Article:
Chatbot Stories – by Jack Franks
In November 2022, OpenAI released ChatGPT, ushering in a new generation of AI-hungry users using its endless search engines to answer burning questions, write messages for potential love affairs, and everything in between.
Its rapid adoption since then by some 100 million users in just its first two months is already changing how the internet will look and feel to users. With both Microsoft and Google incorporating generative AI into their search engines, it seems time before other websites adopt some AI-driven interaction.
Aside from the well-documented news around the software and its vice-like grip tightening on modern society, there are also many weird and head-scratching stories. Here are five picked out by us here at Muscle and Health.
AI church service in Germany
When the theologian and philosopher, Jonas Simmerlein, asked ChatGPT to develop the sermon for a church service in Bavaria, one of the lines fed back to him was, “Now is the time.”
Summerlin, who works at the University of Vienna, asked for psalms, prayers and a concluding blessing, with ChatGPT adding lines about the past, focusing on the challenges of the present, overcoming fear of death, and never losing trust in Jesus Christ.
An AI-generated avatar delivered messages to more than 300 people through a 40-minute service called Deutscher Evangelischer Kirchentag, a convention occurring every two years in a different part of Germany.
Protestants in attendance greeted the ceremony with primarily mixed reviews, citing the lack of empathy, emotion and soul from the two young women and men avatars to be verging on laughable. Indeed, at one point, there was a cackle of giggles when one of the avatars told churchgoers, “To keep our faith, we must pray and go to church regularly,” all while displaying a deadpan expression.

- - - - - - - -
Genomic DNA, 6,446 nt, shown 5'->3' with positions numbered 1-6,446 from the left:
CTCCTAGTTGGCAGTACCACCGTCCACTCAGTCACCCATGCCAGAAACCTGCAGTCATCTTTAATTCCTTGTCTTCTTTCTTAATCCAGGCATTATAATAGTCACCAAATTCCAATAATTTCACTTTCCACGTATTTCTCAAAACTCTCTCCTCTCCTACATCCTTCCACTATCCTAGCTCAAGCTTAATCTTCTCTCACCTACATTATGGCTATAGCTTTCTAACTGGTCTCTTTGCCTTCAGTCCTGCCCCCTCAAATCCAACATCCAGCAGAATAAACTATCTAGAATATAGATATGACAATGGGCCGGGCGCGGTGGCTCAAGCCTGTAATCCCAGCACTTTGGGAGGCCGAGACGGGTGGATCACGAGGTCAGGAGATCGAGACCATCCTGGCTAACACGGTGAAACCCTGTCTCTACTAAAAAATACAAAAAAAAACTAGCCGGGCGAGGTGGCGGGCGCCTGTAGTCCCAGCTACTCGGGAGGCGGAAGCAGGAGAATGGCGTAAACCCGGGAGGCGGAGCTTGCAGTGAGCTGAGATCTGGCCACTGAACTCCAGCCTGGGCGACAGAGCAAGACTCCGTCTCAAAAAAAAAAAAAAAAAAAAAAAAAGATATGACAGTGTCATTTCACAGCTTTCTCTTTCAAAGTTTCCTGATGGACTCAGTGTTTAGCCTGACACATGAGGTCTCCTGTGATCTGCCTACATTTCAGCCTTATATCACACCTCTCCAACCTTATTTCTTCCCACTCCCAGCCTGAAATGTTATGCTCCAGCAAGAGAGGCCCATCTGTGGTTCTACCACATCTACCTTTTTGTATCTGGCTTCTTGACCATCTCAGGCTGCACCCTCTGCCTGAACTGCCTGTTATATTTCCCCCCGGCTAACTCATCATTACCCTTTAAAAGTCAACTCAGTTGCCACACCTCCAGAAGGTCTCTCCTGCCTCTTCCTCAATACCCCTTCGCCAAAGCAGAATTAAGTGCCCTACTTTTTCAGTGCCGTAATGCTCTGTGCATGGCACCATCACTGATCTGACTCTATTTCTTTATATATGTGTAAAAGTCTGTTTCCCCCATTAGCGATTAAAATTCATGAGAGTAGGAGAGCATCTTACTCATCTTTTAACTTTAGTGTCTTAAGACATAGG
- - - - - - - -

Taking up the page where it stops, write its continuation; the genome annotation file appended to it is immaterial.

It’s hard to envisage ChatGPT and AI-generated avatars becoming a permanent fixture in religion and church services, with an apparent lack of emotional range – an essential attribute – putting off the attendees in Bavaria. Some have questioned whether it was a marketing stunt to open another audience to the AI; others believe it’s nonsense. Is now the time, after all?
Gawdat’s revelations: Don’t have kids, bigger than climate change and a potential game over
Stephen Bartlett, the host of The Diary of a CE, begins episode 252 of his highly successful podcast by warning listeners and viewers that some of the topics discussed may make viewers “uncomfortable” and that it’s “the most important podcast episode” he has ever recorded. Bartlett’s guest is Mo Gawdat, former Chief Business Officer for Google X and an expert in AI technology, a man now on a mission to save the world from the technology he is so attuned to before it’s too late.
Gawdat drops some significant statements throughout the two-hour discussion about chatbots, the most eye-catching being his thoughts on becoming a parent. “The risks are so bad that when considering all the other threats to humanity, you should hold off from having kids if you are yet to become a parent,” he told Bartlett.
Gawdat believes the upcoming AI generation “is beyond an emergency,” its threat is “bigger than ,” and that “the likelihood of something incredibly disruptive happening within the next two years that can affect the entire planet is larger with AI than it is with climate change. He added that he foresees “massive job losses” and that AI is “bound to become more intelligent than humans,” and if we don’t stop the landslide now, it could be “game over.” Let’s hope he’s wrong.
A tomato-picking robot powered by Chat-GPT
While there may be endless reservations, fears and worries about the future implications of AI’s impact on society, ChatGPT continues to deliver wholesome chatbot stories nestled within the impending doom. One of which comes from the Delft University of Technology in the Netherlands, where Francesco Stella, a Ph.D. student at EPFL, Cosimo Della Santina of TU Delft, and Josie Hughes, head of the Computational Robot Design & Fabrication Lab at the School of Engineering, created a functional robotic tomato harvester using Chat-GPT.